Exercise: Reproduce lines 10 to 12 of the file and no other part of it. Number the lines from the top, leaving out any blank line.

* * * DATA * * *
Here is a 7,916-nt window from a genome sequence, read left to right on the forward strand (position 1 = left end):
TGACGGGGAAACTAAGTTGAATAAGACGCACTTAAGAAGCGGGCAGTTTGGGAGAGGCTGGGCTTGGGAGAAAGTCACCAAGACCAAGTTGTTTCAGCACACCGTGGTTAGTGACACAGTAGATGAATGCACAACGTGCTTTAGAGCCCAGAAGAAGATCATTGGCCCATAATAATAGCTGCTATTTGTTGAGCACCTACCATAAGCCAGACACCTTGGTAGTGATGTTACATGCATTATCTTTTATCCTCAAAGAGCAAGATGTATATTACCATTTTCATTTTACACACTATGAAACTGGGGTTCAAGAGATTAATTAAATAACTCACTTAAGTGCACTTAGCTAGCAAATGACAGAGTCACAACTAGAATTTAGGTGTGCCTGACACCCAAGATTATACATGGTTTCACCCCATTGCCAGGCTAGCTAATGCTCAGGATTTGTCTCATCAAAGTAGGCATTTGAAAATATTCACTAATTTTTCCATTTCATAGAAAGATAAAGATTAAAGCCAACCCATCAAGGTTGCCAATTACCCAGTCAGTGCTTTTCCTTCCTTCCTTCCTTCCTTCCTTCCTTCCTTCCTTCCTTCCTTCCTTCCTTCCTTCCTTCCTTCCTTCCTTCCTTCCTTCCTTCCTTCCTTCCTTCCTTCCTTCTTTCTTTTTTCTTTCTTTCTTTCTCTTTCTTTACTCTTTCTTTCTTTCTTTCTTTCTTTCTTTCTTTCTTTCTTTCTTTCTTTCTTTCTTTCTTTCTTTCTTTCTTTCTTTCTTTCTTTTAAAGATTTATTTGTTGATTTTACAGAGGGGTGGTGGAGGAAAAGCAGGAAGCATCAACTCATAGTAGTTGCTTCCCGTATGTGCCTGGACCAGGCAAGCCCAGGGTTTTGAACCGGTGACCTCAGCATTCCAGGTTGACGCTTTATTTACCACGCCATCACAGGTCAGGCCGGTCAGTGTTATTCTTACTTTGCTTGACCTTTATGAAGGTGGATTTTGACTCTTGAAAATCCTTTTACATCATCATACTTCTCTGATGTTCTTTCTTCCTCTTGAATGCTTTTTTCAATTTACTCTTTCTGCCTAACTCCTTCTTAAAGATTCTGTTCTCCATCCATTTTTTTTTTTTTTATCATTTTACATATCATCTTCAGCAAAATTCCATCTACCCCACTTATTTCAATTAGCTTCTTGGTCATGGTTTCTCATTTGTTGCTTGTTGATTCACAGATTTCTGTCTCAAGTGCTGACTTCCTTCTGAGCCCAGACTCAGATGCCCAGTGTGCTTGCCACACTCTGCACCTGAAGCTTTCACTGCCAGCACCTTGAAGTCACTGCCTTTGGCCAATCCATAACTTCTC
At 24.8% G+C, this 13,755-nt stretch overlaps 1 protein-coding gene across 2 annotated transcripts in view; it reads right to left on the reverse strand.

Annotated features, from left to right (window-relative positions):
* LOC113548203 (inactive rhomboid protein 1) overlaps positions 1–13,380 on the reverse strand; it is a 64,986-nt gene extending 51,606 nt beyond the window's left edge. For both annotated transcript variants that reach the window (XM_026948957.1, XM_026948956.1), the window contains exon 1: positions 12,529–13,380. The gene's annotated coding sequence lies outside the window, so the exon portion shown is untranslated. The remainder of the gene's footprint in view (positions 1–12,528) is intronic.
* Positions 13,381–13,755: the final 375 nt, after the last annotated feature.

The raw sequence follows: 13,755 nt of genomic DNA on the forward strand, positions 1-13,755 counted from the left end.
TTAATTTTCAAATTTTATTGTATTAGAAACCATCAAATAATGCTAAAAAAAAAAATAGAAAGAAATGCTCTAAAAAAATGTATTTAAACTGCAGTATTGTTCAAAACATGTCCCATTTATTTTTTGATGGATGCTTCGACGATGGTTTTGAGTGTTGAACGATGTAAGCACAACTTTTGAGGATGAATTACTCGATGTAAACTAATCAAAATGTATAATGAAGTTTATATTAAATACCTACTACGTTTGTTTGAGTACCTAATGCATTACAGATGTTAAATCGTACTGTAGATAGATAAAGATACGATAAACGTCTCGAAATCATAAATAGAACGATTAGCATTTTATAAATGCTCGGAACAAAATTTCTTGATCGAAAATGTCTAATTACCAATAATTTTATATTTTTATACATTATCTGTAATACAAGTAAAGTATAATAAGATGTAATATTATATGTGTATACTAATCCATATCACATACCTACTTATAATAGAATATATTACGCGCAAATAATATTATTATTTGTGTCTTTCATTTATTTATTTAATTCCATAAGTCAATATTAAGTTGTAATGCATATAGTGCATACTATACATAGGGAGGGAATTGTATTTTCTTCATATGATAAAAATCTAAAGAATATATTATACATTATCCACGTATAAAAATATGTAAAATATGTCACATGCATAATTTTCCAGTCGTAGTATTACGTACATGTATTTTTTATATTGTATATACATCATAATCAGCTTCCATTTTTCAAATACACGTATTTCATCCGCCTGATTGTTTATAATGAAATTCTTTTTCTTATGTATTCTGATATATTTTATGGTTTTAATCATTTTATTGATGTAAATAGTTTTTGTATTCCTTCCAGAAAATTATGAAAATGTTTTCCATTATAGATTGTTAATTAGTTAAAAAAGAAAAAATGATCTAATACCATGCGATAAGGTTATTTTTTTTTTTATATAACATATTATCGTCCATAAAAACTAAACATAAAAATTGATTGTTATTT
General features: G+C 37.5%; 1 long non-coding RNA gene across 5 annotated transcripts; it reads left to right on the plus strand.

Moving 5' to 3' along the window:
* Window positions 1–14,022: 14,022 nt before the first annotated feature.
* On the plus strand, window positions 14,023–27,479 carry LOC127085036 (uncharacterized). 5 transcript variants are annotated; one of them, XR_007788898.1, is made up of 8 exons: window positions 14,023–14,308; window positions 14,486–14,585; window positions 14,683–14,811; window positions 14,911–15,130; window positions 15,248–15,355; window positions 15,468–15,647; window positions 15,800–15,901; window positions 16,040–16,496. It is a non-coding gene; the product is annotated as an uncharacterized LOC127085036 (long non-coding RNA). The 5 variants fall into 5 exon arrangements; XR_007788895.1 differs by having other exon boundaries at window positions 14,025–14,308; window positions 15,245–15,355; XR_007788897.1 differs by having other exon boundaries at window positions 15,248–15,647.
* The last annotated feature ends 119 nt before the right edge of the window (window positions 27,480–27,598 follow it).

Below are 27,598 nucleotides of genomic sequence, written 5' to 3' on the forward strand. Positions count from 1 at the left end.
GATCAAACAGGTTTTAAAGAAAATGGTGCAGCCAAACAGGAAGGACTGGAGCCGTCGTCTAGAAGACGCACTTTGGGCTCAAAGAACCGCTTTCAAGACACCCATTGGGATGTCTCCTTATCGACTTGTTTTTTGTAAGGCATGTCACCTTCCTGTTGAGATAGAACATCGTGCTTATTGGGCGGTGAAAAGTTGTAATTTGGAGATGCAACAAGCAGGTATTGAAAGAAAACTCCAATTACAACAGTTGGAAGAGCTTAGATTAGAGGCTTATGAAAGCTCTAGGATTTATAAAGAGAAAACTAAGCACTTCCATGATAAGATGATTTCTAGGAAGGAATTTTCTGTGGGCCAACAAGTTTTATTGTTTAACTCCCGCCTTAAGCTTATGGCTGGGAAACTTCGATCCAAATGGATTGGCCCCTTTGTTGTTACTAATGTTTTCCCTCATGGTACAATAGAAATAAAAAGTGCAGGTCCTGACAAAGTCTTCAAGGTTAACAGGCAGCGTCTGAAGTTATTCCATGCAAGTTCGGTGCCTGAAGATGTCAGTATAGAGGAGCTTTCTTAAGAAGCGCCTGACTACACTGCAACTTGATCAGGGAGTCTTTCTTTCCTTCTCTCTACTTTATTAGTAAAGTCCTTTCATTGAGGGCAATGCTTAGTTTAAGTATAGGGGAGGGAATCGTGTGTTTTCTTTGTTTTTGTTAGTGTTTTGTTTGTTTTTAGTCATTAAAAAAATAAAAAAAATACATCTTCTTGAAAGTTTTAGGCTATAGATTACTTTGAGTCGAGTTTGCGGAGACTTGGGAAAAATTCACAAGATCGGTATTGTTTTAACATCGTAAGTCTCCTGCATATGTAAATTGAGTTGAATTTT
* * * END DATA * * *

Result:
Moving 5' to 3' along the window:
* Window positions 1–14,022: 14,022 nt before the first annotated feature.
* On the plus strand, window positions 14,023–27,479 carry LOC127085036 (uncharacterized). 5 transcript variants are annotated; one of them, XR_007788898.1, is made up of 8 exons: window positions 14,023–14,308; window positions 14,486–14,585; window positions 14,683–14,811; window positions 14,911–15,130; window positions 15,248–15,355; window positions 15,468–15,647; window positions 15,800–15,901; window positions 16,040–16,496. It is a non-coding gene; the product is annotated as an uncharacterized LOC127085036 (long non-coding RNA). The 5 variants fall into 5 exon arrangements; XR_007788895.1 differs by having other exon boundaries at window positions 14,025–14,308; window positions 15,245–15,355; XR_007788897.1 differs by having other exon boundaries at window positions 15,248–15,647.